First you should understand what tail call is about.

Tail call are call that do not consumes stack.
Now you need to recognize when your are consuming stack.

Let's take the factorial example:

```
(defun factorial (n)
(if (= n 1)
1
(* n (factorial (- n 1)))))
```

Here is the not tail recursive implementation of factorial.
Why? This is because in other to return from factorial there is a pending computation.

```
(* n ..)
```

So you are stacking n each time you call factorial.
Now let write the tail recursive factorial:

```
(defun factorial-opt (n &key (result 1))
(if (= n 1)
result
(factorial-opt (- n 1) :result (* result n))))
```

Here the result is past as an argument to the function.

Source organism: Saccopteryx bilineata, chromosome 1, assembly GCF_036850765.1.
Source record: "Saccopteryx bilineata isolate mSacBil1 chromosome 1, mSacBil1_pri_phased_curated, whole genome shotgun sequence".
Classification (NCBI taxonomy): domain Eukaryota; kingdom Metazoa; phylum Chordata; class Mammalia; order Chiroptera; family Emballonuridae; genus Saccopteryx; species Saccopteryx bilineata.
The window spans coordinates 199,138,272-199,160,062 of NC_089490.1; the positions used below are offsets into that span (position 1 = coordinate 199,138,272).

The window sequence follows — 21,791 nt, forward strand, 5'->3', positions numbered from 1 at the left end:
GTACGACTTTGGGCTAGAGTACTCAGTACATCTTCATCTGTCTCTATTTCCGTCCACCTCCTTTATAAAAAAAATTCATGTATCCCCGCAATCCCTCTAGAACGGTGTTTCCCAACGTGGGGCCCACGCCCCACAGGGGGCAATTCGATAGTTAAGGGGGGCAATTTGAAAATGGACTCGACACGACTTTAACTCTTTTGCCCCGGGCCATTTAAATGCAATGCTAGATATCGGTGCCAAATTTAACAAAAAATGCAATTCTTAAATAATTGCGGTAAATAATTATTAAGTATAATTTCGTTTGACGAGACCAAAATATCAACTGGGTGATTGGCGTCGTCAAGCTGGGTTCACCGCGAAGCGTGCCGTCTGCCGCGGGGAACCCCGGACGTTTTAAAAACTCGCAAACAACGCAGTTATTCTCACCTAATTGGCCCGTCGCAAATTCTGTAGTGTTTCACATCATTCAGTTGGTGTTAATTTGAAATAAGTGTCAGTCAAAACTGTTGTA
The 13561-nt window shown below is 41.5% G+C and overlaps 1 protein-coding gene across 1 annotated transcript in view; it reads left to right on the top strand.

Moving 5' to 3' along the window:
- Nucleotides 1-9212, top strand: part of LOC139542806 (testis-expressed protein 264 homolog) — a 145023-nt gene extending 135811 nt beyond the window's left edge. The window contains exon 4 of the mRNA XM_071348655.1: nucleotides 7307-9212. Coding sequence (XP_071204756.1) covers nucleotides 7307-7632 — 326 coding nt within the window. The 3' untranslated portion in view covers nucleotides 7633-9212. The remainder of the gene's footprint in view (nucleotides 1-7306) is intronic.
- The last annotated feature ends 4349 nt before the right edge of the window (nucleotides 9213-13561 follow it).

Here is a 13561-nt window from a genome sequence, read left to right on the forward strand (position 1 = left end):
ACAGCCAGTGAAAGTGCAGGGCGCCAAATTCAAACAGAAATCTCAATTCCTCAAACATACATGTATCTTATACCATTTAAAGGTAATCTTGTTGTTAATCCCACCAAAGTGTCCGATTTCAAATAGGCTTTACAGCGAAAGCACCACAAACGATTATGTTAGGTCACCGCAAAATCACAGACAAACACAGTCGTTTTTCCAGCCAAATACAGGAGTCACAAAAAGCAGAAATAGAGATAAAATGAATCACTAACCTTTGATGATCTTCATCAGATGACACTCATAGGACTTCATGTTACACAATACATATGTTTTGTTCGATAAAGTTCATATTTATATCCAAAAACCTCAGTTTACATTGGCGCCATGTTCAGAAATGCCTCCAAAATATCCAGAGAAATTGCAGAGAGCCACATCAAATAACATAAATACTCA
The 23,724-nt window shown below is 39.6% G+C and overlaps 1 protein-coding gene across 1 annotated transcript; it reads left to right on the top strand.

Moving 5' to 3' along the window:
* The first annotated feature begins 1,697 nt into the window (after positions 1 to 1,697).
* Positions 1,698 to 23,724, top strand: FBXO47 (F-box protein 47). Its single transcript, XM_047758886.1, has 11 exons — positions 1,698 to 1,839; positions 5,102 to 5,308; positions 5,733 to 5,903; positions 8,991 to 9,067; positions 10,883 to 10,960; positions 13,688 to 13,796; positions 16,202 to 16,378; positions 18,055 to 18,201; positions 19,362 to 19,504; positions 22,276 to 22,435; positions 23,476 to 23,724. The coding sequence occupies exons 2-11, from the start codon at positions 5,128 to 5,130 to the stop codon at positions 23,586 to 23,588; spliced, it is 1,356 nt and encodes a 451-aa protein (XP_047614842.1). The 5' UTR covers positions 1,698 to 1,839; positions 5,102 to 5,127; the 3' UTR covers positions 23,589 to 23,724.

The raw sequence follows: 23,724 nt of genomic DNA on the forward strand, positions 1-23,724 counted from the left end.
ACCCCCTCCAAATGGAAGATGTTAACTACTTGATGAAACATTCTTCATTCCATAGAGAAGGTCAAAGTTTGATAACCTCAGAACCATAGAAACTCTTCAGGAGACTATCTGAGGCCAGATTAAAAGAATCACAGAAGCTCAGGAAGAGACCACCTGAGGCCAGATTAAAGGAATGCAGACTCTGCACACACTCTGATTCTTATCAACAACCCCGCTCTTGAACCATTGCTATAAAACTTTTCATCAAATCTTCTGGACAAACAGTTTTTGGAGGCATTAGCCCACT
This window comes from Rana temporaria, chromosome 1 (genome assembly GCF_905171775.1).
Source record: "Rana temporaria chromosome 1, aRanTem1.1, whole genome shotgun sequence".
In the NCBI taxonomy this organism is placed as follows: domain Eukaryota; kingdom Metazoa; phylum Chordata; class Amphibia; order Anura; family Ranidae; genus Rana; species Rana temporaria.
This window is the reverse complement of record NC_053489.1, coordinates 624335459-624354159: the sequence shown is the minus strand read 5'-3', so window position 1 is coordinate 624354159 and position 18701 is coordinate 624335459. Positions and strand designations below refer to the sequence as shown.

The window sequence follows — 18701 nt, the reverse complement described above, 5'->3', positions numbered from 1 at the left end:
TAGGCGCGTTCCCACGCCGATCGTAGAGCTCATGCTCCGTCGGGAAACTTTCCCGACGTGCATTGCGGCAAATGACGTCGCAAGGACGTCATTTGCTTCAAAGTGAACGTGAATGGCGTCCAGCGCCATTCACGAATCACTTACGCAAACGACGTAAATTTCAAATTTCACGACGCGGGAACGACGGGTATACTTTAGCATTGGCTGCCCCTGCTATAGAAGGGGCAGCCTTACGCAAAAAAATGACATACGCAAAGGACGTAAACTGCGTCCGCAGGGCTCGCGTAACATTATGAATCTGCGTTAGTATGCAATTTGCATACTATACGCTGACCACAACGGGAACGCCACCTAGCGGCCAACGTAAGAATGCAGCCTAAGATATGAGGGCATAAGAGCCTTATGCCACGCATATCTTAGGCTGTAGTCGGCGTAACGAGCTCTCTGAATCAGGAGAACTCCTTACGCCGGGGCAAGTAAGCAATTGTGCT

So your also consume stack but the difference is that the stack size stay constant.
Thus the compiler can optimize it by using only register and letting the stack empty.

The `factorial-opt`

is then faster but is less readable.
`factorial`

is limited to the size of the stack will `factorial-opt`

is not.
So you should learn to recognize tail recursive function in other to know if a recursion is limited.

There might be some compiler technique to transform a non tail recursive function into a tail recursive one. May be someone could point out some link here.